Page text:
Wally Brewster (r) and his husband Bob Satawake
“Speak softly and carry a big stick” summed up American President Theodore Roosevelt’s foreign policy in the early years of the 20th century. “Wrap yourself in a rainbow and carry a big stick” is becoming US foreign policy in the early years of the 21st century.
The latest example of the United States forcing LGBT views upon smaller countries who depend on American aid and trade comes from the Dominican Republic.
In 2013 President Obama appointed Wally Brewster Ambassador to the Caribbean nation of 10 million people. Mr Brewster, a top LGBT fundraiser for the President, took up residence with his husband, Bob Satawake. Both men had been gay rights activists back in the US.
They have brought a reforming zeal to the Dominican Republic. This week the New York Times ran a profile of Mr Brewster, painting him as a benevolent tutor in human rights for a benighted, largely-Catholic nation. It closed with a note of gratitude to the ambassador from a young gay man: “I have no words to thank you for being here and give me and my lover hope to fight and stay together.”
What was missing in the flattering profile is a long list of complaints in the local media about the bullying tactics used by Mr Brewster to promote LGBT rights, ranging from outright threats to creating and funding local organisations.
• The embassy funded and launched a local LGBT Chamber of Commerce on March 2. The director of USAID, the agency which dispenses American foreign aid, Alexandria Panehal, said that she was making a million US dollars available for the LGBT community and political candidates who would support LGBT policies. The US Embassy quickly denied that this would happen – but it did not deny that Ms Panehal had promised financial help to LGBT candidates.
• Last year Mr Brewster, at a Thanksgiving Day address to the US Chamber of Commerce in Santo Domingo, the capital, responded to “a few politician who have criticised the embassy and myself for being too involved in Dominican affairs”. He said that the close relations between the two countries and the huge US investment in the Dominican Republic gave him every right to do so. He taunted his critics, telling them “go to the embassy and give us back your visa”.
Strong-arming smaller countries into accepting LGBT rights is an explicit element in the Obama Administration’s foreign policy. The half-dozen gay US ambassadors, including Mr Brewster, have openly acknowledged that trade agreements are being used to advance “equality” and “tolerance” for gays and lesbians. “We know firsthand that US interests are best served when we pursue policies that also advance our values. That’s why trade policy is among our most promising tools,” they say on the White House website.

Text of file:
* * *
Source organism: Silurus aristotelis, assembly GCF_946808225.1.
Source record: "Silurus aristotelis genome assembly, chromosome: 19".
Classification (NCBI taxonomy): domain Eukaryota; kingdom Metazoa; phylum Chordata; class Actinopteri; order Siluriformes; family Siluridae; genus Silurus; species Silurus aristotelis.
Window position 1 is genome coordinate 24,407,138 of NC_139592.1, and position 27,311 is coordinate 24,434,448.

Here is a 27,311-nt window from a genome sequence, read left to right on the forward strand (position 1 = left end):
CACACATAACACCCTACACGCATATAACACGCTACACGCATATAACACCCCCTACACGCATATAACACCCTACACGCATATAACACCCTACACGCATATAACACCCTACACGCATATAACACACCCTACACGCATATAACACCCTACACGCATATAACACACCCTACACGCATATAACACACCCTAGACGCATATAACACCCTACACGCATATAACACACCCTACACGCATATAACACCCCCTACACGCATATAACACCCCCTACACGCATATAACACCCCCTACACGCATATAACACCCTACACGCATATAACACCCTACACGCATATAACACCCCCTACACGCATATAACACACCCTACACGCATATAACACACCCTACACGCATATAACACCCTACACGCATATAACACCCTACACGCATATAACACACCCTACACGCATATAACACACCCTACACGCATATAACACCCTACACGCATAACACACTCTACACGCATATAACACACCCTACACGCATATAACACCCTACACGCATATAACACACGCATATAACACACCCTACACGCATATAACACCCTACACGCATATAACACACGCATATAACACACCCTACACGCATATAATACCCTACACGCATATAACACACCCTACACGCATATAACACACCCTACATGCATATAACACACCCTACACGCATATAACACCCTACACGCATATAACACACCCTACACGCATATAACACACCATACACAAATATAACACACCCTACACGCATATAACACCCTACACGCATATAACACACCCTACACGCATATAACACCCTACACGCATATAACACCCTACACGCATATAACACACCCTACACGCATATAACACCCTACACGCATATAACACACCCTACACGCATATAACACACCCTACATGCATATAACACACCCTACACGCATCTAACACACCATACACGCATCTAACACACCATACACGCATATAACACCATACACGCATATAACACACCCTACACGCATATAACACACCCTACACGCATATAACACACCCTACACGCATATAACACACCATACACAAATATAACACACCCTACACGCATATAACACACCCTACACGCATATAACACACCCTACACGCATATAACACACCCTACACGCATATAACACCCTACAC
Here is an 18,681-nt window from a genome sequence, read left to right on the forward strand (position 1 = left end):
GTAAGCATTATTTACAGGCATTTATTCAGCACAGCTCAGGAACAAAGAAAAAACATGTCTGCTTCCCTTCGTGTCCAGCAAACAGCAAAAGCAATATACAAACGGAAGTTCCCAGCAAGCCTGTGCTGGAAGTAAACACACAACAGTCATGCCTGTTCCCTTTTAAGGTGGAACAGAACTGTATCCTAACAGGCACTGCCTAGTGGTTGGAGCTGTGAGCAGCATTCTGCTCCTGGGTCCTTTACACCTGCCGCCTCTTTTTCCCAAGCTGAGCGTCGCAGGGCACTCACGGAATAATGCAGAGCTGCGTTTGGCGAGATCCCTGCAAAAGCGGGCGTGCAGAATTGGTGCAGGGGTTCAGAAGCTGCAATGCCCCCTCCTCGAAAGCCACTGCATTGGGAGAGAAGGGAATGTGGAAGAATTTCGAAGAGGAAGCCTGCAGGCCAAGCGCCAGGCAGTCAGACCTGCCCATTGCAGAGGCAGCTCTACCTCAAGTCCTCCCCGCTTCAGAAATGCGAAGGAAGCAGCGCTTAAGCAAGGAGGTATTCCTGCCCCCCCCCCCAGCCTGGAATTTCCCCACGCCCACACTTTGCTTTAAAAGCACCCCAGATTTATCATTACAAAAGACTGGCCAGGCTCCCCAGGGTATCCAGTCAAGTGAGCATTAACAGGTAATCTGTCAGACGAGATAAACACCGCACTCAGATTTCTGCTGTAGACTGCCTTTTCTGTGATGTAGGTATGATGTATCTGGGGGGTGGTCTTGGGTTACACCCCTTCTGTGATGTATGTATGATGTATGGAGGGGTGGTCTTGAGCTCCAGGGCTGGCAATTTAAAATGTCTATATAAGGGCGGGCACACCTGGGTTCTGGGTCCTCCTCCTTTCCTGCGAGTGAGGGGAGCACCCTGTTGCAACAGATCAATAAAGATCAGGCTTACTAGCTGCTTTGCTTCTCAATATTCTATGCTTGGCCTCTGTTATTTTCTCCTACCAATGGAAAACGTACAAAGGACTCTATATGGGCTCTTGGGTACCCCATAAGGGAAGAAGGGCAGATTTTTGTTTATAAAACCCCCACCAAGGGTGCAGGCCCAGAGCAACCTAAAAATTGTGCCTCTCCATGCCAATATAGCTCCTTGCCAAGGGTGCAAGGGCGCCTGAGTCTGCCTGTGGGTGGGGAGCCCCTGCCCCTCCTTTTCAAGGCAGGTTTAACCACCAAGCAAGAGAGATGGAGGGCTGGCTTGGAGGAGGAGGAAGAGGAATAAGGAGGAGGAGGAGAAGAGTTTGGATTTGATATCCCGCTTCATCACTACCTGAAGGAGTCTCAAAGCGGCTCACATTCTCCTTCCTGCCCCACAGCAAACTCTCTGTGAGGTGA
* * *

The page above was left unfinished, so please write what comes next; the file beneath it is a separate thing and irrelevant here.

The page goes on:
One sentence in Mr Brewster’s Thanksgiving Day speech summarised the LGBT neo-colonialism that is becoming a hallmark of US diplomacy around the world: “Our two countries are interwoven so intricately, at times it is impossible to tell them apart.”
For Dominicans these words must have an ominous ring. The blustering Ambassador has obviously not read the history of the nation in which he resides. Over the last 100 years, the United States has trampled upon the sovereignty of the Dominican Republic time and time again. Forget about “intricate interweaving”. Too often “What’s yours is mine and what’s mine is my own,” has been the theme of US-Dominican relations. Only abysmal ignorance or towering arrogance explains Mr Brewster’s insensitivity to Dominican sovereignty.
Has he not read his own history?
In 1916 the US invaded the Dominican Republic and ruled it until 1924. The occupation was largely benevolent, but was resented by Dominicans. For several years there was guerrilla resistance which was harshly repressed.
From 1930 to 1961, the country was ruled by a corrupt tyrant, Rafael Trujillo. Bad as he was the US supported him. “He may be a son of a bitch, but he’s our son of a bitch,” Secretary of State Cordell Hull reputedly said. But the US eventually tired of Trujillo, withdrew its support, and he was assassinated, possibly with CIA support.
In 1965 President Johnson ordered another invasion, although US troops withdrew a few weeks later.
In other words, based on the experience of the last hundred years, Dominicans have well-founded fears of American economic, cultural, political and military domination. In a recent public statement the Catholic bishops of the Dominican Republic complained bitterly that LGBT pressure from the American Embassy is eroding the country’s sovereignty.
As the bishops point out, so sensitive are the Dominicans to foreign meddling that non-interference is written into the country’s constitution:
The sovereignty of the Dominican Nation, a State free and independent of any foreign power, is inviolable. None of the public powers organized by this Constitution may realize or permit the realization of acts that constitute a direct or indirect intervention in the internal or external affairs of the Dominican Republic or an interference that infringes the personality and integrity of the State and of the attributes that are recognized and consecrated in this Constitution. The principle of non-intervention constitutes an invariable norm of Dominican international policy.
The bishops have insisted that Dominican government lodge an official protest against the American ambassador’s high-handed attempts at a cultural revolution. It can’t come too soon.
Michael Cook is editor of MercatorNet.